4 Takeaways from LinkedIn's TransformHER Conference

The LinkedIn TransformHER conference recently had its second gathering and gave people plenty of inspiration. Its purpose is to provide a place for Latina and Black women in tech and their allies to enjoy a professional forum for building relationships and leveraging resources. The first event happened in April 2018 in New York, and the more recent one kicked off in San Francisco on February 1, 2019.

The theme of this year's event was "Up-Leveling Self, Industry and Society." Brittney Oliver, the founder of Lemons 2 Lemonade, and Simone Harvey, the Global Program Manager at Airbnb, were among the speakers at this one-day event. The event reached capacity this year, but even people who couldn't get tickets enjoyed the happenings. The content was live-streamed on YouTube and you can still watch archived footage.

Here are four essential takeaways from this year's gathering:

1. Brave Spaces Give Others the Freedom to Be Themselves

Rosanna Durruthy, Head Of Global Diversity Inclusion & Belonging at LinkedIn, appeared early in the day at TransformHER. One of her points of focus — and one of the conference at large — was bravery.

She talked about various forms of disappointment, including one that's likely especially familiar for black women in tech — The disappointment of "only-ness" which makes people wonder, "Why am I the only one who feels like me or looks this way?" Durruthy continued by pointing out that the people who feel like they are the only ones experiencing these feelings are often the ones who bravely create the spaces letting other minorities be themselves.

She clarified that a brave space also happens when a person can walk into a room and say things with a voice that inspires others to act instead of wondering whether people want to hear what they have to say or if they should even say it. Bravery means taking actions even if they don't have immediate proof of payoff. That's because bravery means making a difference for the wider community and not just for yourself.

Durruthy also spoke about how bravery doesn't mean knowing all the answers, but it involves having the willingness to invite someone else into the space and teaching them the things they've learned over time. Often, that might mean that the person who created the space misses an opportunity that someone gets, but being a leader in this way requires accepting that this form of bravery helps others find success for themselves.

2. Mentoring Is Crucial for Young People of Underrepresented and Underprivileged Backgrounds

Even though male CEOs dominate the tech world, there are some outstanding female corporate leaders to watch. One of them is Andrea Guendelman. She was one of the keynote speakers at TransformHER, and recently founded a startup called Wallbreakers that seeks to break down barriers in tech by helping people from underrepresented groups work in the field.

So, it's probably not surprising that her keynote was about how people in positions of privilege can share their "trade secrets" with underrepresented and underprivileged young people. Guendelman pointed out that when people seem to succeed without trying, it's often because they've had people of influence in their lives who willingly passed on some of the things they needed to get through life.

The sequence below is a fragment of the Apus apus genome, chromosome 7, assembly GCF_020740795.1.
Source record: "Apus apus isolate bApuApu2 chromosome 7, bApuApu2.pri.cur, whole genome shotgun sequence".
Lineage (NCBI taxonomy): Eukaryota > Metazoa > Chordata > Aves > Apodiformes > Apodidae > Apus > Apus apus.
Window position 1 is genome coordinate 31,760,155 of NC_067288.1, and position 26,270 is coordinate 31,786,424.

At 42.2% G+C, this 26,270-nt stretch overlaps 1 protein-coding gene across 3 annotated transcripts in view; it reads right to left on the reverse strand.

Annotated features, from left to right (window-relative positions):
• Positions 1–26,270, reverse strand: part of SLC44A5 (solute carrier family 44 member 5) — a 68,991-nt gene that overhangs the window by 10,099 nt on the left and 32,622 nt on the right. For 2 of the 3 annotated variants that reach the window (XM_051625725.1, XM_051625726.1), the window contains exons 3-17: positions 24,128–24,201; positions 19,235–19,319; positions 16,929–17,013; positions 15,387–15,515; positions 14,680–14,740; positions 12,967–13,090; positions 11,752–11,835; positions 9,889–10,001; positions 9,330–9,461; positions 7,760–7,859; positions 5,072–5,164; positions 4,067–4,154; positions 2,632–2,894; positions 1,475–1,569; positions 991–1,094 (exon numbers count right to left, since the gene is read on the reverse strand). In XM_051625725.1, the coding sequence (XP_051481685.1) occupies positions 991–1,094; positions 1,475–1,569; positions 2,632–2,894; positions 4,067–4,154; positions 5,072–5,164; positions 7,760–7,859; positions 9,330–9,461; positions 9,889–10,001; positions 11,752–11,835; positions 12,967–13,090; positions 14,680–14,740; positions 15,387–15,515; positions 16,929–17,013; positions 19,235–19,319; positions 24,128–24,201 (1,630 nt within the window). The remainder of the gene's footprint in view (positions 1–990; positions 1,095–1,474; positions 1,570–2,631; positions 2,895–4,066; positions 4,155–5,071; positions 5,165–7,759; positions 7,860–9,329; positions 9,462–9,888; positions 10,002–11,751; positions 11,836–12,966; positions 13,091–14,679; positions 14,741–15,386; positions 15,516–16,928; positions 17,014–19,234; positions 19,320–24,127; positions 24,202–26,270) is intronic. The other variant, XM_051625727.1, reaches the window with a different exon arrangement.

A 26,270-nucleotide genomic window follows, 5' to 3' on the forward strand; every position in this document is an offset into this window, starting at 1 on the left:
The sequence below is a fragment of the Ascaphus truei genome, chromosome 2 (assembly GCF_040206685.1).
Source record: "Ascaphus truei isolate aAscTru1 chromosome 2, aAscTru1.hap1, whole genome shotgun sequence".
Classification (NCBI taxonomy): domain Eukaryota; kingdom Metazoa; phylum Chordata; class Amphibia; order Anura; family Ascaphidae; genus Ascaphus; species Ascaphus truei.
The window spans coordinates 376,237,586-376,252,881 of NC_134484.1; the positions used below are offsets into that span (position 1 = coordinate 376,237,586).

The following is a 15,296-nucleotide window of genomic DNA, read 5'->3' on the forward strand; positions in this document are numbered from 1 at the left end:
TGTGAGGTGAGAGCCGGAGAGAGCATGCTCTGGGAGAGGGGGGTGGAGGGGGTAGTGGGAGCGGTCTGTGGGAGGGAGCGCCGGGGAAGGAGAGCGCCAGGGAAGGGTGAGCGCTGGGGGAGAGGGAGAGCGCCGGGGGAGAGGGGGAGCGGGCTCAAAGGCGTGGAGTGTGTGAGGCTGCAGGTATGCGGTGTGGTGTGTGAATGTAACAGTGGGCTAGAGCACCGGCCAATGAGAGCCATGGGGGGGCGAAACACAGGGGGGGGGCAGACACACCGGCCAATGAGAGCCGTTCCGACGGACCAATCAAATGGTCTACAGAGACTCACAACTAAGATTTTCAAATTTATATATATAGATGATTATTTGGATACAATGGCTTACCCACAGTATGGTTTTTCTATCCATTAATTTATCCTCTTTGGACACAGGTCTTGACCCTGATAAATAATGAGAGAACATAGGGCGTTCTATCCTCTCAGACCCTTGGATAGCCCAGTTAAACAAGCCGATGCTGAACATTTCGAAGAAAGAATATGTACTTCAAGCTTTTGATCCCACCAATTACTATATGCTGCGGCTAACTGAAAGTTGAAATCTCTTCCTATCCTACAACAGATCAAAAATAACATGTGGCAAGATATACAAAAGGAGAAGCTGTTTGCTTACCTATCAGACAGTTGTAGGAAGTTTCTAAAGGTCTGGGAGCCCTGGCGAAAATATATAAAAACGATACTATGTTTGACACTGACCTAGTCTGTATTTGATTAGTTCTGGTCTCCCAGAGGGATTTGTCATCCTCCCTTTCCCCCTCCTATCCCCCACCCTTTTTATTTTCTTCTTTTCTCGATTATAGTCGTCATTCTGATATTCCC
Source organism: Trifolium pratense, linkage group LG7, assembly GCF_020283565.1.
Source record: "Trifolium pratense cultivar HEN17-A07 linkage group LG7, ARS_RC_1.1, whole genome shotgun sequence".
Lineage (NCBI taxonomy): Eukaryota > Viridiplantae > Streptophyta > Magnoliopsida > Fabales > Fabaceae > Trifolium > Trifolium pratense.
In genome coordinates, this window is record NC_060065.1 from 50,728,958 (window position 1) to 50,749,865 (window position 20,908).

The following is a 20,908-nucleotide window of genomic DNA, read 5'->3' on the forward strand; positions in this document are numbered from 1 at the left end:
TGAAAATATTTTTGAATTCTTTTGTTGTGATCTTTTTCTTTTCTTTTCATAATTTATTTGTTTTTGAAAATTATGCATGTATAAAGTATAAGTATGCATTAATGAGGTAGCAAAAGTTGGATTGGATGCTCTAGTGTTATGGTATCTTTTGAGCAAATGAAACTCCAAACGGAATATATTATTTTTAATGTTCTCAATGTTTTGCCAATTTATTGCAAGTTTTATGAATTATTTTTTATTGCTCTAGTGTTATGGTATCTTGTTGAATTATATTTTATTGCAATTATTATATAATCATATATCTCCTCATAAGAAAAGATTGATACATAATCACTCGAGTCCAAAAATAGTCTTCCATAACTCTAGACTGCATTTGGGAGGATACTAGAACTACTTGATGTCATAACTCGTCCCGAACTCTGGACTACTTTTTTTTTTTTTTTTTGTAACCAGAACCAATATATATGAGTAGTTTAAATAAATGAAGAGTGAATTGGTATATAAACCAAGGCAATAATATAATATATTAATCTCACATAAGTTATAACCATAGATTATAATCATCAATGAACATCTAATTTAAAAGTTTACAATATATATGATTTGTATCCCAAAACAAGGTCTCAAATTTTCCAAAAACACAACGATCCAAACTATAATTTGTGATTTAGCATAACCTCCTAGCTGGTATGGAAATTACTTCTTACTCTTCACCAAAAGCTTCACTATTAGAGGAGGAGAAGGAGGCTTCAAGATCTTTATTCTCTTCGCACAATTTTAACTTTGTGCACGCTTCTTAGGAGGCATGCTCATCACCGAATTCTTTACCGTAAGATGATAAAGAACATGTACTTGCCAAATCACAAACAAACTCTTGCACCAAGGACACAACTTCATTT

That option doesn't always exist for less-privileged people, and Guendelman asserted that people who do know those trade secrets should take it upon themselves to be mentors for those who don't. Besides communicating the things a person should know when working for a specific organization, the mentoring should encompass the things the mentor wished they'd known when they were younger — but adjust the points so they're applicable to today's generation.

3. Seize the Intersectionality Within Yourself and Use It for the Greater Good

Mahima Muralidharan, Chief Psychology Officer for Tiatros, Inc., challenged people of color to remember their inner intersectionality and the parts that give them power. For example, even though a person might lack power in certain spaces, they may have other aspects of themselves — such as college educations that help get their voices heard.

As such, Muralidharan urged people to recognize the parts of themselves they could use to elevate others. Then, those who are on the margins have opportunities to get heard. Afterward, her sentiments got more traction on social media.

4. It's Crucial to Get to the Heart of Why Microaggressions and Similar Problems Happen

LaFawn Davis, Head of Global Inclusion at Twilio, was part of a panel at the event and spoke about how many companies host diversity training and similar events because they merely want to "check the box." Davis brought up microaggressions as an example, though, and said it's not as simple as saying that a person is biased and that's causing their behavior.

She asserted there is often a whole slew of problems at play and that companies need all-encompassing programs to tackle them. It's not enough to have someone come to speak for an hour or two to fix the problem

An Empowering and Memorable Event

The most recent TransformHER conference gave people food for thought and reasons to stay inspired whether they attended in person or watched online. If you're interested in going to the next one, it'll reportedly be in New York with more details to come.